Capitalist view of Open Source
Open Source advocates are often embarrassed at the suggestion that their favorite type of software may be a socialistic phenomenon. Though they protest this insinuation strongly, many secretly fear it may be true. The sharing aspect of Open Source, its emphasis on community and its cost free availability, certainly sound like Socialism. And Open Source doesn't lend itself, easily, to commercial exploitation. Is it anti-capitalist, then?
The recent pronouncements by Microsoft executives that there is no value in "free" and that it is impossible to make money by giving away the very thing that is of value, ring very true. It would indeed be dreadful to discover that Open Source is anti-capitalist.
Many advocates of Open Source fervently hope for companies offering Linux-related services to finally turn profits and prove that there is a business model behind Open Source, but such a prospect doesn't seem likely in the near term. In any case, that's a roundabout way to establish Open Source's capitalist credentials.
The fundamental principles of Capitalism are laid out very clearly by that hardcore ideologue, Ayn Rand, so we should be able to determine, objectively (her favorite word), whether Open Source, especially GPL-ed software, is opposed to the capitalist system. In each of the following sections, we will look at Rand's view on a particular concept and see how it compares with the state of Open Source and the GPL. That should tell us where Open Source stands with respect to Capitalism, and establish objectively whether it is friend or foe.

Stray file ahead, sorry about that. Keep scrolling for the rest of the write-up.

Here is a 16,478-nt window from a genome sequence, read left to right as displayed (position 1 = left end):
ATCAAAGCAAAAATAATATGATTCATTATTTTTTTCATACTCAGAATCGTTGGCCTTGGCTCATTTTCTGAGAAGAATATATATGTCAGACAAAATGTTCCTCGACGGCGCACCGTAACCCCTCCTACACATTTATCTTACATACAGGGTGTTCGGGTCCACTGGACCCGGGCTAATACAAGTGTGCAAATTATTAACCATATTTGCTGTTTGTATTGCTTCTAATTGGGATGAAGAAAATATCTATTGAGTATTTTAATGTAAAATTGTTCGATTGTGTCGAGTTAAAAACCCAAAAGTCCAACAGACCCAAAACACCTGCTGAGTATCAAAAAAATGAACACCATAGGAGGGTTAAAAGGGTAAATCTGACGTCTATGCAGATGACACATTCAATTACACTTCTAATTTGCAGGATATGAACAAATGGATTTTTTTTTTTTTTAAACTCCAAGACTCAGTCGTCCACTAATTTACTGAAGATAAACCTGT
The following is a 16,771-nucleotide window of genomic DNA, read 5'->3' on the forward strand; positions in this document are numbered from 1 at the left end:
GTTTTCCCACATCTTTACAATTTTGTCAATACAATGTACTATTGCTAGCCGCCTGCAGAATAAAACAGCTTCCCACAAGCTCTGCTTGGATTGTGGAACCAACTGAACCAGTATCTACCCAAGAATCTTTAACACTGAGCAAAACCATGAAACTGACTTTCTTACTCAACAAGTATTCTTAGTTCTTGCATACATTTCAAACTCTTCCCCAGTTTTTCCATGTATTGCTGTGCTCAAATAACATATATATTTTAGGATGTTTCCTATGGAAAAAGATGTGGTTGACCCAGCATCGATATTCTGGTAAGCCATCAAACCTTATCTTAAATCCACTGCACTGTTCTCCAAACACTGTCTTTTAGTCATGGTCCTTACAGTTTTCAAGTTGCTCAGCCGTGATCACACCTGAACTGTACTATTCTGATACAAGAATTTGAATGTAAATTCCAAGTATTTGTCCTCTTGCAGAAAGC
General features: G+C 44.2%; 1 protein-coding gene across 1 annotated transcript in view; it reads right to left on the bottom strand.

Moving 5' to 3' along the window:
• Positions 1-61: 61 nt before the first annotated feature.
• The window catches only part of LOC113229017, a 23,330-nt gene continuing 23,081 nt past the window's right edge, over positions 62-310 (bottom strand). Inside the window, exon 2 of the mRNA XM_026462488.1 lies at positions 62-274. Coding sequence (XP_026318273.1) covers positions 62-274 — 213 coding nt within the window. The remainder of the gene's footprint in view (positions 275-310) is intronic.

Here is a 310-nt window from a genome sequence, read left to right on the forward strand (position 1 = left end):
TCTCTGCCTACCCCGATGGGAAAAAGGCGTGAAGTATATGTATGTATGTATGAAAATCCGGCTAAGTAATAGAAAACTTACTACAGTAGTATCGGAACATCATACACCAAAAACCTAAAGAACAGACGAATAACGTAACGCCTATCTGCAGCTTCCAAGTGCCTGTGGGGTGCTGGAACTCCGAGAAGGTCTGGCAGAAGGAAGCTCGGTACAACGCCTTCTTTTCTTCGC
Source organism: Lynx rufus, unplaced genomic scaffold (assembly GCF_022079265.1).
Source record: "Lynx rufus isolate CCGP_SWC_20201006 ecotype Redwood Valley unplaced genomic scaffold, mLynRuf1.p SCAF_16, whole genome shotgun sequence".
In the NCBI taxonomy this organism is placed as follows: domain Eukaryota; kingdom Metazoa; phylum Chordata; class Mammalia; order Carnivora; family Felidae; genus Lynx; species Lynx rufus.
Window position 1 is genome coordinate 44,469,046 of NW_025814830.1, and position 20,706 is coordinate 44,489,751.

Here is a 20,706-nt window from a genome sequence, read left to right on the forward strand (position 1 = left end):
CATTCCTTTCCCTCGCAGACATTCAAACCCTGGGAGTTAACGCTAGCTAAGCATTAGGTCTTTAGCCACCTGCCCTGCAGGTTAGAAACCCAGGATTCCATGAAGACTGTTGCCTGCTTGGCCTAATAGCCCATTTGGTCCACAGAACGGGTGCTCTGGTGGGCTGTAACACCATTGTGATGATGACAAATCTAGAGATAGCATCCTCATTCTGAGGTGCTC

"Wealth is the result of man's ability to think applied to the sphere of production and trade. Reason, ultimately, is the source of all wealth."
"Fundamentally, wealth is the product of man's mind-and belongs to each man to the extent that he created it."
"Wealth belongs to the individual who produced it."
Ayn Rand never wrote about software in her lifetime, but she surely would have recognized it as wealth. Indeed, if Rand were to write The Fountainhead today, her hero might very well be a programmer rather than an architect. Nothing epitomizes individual human creativity as well as software, being the product of pure mind.
It is probably also safe to assume from her writings that Rand would have considered software to rightfully belong to the programmers who wrote it.